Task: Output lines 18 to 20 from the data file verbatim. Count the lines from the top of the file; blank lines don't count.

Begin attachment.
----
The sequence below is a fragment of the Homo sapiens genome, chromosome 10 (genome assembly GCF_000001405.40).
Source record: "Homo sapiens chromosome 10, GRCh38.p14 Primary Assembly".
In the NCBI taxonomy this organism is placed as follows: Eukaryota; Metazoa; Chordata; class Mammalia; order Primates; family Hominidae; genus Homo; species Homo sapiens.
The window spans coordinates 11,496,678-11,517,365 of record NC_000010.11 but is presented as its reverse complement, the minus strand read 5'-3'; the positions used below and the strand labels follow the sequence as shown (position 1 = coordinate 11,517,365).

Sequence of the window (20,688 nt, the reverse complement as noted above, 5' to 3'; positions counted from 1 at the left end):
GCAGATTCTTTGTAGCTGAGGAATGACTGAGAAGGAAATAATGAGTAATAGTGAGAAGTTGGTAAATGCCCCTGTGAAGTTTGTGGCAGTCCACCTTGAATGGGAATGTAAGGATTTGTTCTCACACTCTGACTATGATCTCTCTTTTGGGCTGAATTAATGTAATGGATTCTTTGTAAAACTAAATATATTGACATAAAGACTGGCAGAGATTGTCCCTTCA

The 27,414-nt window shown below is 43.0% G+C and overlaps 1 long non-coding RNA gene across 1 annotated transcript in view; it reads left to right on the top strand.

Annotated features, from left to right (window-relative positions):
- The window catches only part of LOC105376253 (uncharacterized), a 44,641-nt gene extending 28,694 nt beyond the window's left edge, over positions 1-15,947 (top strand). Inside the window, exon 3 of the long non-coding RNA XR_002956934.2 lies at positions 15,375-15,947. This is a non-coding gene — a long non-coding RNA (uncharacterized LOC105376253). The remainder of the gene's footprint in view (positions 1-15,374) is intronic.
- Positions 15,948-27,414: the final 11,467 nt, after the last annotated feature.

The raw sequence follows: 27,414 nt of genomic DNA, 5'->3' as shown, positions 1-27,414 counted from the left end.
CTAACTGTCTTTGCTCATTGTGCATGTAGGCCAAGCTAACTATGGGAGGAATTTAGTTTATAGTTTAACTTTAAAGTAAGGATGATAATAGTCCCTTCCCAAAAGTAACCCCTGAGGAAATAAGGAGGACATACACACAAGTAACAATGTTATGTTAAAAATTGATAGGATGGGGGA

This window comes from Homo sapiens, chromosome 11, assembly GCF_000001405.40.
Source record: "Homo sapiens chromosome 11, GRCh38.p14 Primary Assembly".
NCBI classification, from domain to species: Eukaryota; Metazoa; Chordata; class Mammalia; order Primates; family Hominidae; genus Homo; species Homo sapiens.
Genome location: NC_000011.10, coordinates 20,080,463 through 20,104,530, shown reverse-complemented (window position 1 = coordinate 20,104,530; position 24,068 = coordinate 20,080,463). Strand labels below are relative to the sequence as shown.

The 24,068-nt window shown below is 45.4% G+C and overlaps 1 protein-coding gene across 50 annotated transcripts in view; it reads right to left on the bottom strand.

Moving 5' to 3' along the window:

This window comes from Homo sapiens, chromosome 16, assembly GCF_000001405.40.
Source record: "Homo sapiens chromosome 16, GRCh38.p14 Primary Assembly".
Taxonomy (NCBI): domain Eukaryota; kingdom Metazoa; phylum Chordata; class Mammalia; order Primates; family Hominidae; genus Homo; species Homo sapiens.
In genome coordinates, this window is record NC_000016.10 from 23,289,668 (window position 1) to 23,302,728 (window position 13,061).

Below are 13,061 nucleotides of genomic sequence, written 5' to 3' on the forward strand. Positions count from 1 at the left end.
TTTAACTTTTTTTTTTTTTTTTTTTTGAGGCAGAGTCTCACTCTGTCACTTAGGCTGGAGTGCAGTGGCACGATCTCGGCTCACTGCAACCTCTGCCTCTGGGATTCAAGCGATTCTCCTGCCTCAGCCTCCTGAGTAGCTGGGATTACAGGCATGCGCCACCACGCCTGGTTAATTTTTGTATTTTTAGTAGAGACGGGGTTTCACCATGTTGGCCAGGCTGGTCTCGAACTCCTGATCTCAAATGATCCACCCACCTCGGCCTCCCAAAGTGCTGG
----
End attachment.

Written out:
Moving 5' to 3' along the window:

This window comes from Homo sapiens, chromosome 16, assembly GCF_000001405.40.
Source record: "Homo sapiens chromosome 16, GRCh38.p14 Primary Assembly".